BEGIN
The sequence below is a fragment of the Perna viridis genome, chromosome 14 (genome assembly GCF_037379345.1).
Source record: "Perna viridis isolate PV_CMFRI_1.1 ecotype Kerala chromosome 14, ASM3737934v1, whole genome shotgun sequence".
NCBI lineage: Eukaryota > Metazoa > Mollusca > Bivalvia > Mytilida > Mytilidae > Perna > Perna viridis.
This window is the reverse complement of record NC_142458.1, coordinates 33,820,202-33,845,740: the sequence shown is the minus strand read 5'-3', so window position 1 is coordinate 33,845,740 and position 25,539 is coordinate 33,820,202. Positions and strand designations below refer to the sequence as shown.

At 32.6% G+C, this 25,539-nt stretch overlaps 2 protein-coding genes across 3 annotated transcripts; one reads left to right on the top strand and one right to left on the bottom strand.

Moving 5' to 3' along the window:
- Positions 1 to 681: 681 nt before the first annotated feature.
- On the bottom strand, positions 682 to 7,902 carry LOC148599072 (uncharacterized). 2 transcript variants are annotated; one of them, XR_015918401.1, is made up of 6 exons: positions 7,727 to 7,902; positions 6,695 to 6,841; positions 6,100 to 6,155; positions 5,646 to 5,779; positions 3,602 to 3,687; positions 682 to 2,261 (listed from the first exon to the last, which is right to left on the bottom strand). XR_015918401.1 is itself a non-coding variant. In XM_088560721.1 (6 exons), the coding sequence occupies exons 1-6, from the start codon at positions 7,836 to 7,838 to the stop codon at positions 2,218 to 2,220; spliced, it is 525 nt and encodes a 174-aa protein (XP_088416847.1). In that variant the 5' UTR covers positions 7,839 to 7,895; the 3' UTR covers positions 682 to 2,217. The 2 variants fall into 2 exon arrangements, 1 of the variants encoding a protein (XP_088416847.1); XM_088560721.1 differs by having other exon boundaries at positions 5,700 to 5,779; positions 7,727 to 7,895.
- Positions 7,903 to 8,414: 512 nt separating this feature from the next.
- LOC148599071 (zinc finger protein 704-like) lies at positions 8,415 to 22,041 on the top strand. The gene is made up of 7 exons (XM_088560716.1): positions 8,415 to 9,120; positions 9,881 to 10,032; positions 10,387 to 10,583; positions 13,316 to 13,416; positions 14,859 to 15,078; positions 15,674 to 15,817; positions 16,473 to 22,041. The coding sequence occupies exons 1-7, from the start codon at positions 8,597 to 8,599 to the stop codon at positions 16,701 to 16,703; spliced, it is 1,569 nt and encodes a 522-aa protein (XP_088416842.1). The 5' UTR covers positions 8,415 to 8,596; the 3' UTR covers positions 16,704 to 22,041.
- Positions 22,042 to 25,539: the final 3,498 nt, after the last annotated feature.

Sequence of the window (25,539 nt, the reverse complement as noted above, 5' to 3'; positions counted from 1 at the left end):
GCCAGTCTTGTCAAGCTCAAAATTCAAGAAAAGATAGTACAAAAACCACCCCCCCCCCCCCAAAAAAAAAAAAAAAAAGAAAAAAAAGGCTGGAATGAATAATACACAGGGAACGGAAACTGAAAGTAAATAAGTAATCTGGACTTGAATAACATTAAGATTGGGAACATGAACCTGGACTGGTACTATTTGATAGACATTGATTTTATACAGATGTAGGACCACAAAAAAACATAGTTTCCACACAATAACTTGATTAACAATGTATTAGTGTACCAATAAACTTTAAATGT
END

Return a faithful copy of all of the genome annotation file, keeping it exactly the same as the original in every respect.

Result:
The sequence below is a fragment of the Perna viridis genome, chromosome 14 (genome assembly GCF_037379345.1).
Source record: "Perna viridis isolate PV_CMFRI_1.1 ecotype Kerala chromosome 14, ASM3737934v1, whole genome shotgun sequence".
NCBI lineage: Eukaryota > Metazoa > Mollusca > Bivalvia > Mytilida > Mytilidae > Perna > Perna viridis.
This window is the reverse complement of record NC_142458.1, coordinates 33,820,202-33,845,740: the sequence shown is the minus strand read 5'-3', so window position 1 is coordinate 33,845,740 and position 25,539 is coordinate 33,820,202. Positions and strand designations below refer to the sequence as shown.

At 32.6% G+C, this 25,539-nt stretch overlaps 2 protein-coding genes across 3 annotated transcripts; one reads left to right on the top strand and one right to left on the bottom strand.

Moving 5' to 3' along the window:
- Positions 1 to 681: 681 nt before the first annotated feature.
- On the bottom strand, positions 682 to 7,902 carry LOC148599072 (uncharacterized). 2 transcript variants are annotated; one of them, XR_015918401.1, is made up of 6 exons: positions 7,727 to 7,902; positions 6,695 to 6,841; positions 6,100 to 6,155; positions 5,646 to 5,779; positions 3,602 to 3,687; positions 682 to 2,261 (listed from the first exon to the last, which is right to left on the bottom strand). XR_015918401.1 is itself a non-coding variant. In XM_088560721.1 (6 exons), the coding sequence occupies exons 1-6, from the start codon at positions 7,836 to 7,838 to the stop codon at positions 2,218 to 2,220; spliced, it is 525 nt and encodes a 174-aa protein (XP_088416847.1). In that variant the 5' UTR covers positions 7,839 to 7,895; the 3' UTR covers positions 682 to 2,217. The 2 variants fall into 2 exon arrangements, 1 of the variants encoding a protein (XP_088416847.1); XM_088560721.1 differs by having other exon boundaries at positions 5,700 to 5,779; positions 7,727 to 7,895.
- Positions 7,903 to 8,414: 512 nt separating this feature from the next.
- LOC148599071 (zinc finger protein 704-like) lies at positions 8,415 to 22,041 on the top strand. The gene is made up of 7 exons (XM_088560716.1): positions 8,415 to 9,120; positions 9,881 to 10,032; positions 10,387 to 10,583; positions 13,316 to 13,416; positions 14,859 to 15,078; positions 15,674 to 15,817; positions 16,473 to 22,041. The coding sequence occupies exons 1-7, from the start codon at positions 8,597 to 8,599 to the stop codon at positions 16,701 to 16,703; spliced, it is 1,569 nt and encodes a 522-aa protein (XP_088416842.1). The 5' UTR covers positions 8,415 to 8,596; the 3' UTR covers positions 16,704 to 22,041.
- Positions 22,042 to 25,539: the final 3,498 nt, after the last annotated feature.

Sequence of the window (25,539 nt, the reverse complement as noted above, 5' to 3'; positions counted from 1 at the left end):
GCCAGTCTTGTCAAGCTCAAAATTCAAGAAAAGATAGTACAAAAACCACCCCCCCCCCCCCAAAAAAAAAAAAAAAAAGAAAAAAAAGGCTGGAATGAATAATACACAGGGAACGGAAACTGAAAGTAAATAAGTAATCTGGACTTGAATAACATTAAGATTGGGAACATGAACCTGGACTGGTACTATTTGATAGACATTGATTTTATACAGATGTAGGACCACAAAAAAACATAGTTTCCACACAATAACTTGATTAACAATGTATTAGTGTACCAATAAACTTTAAATGT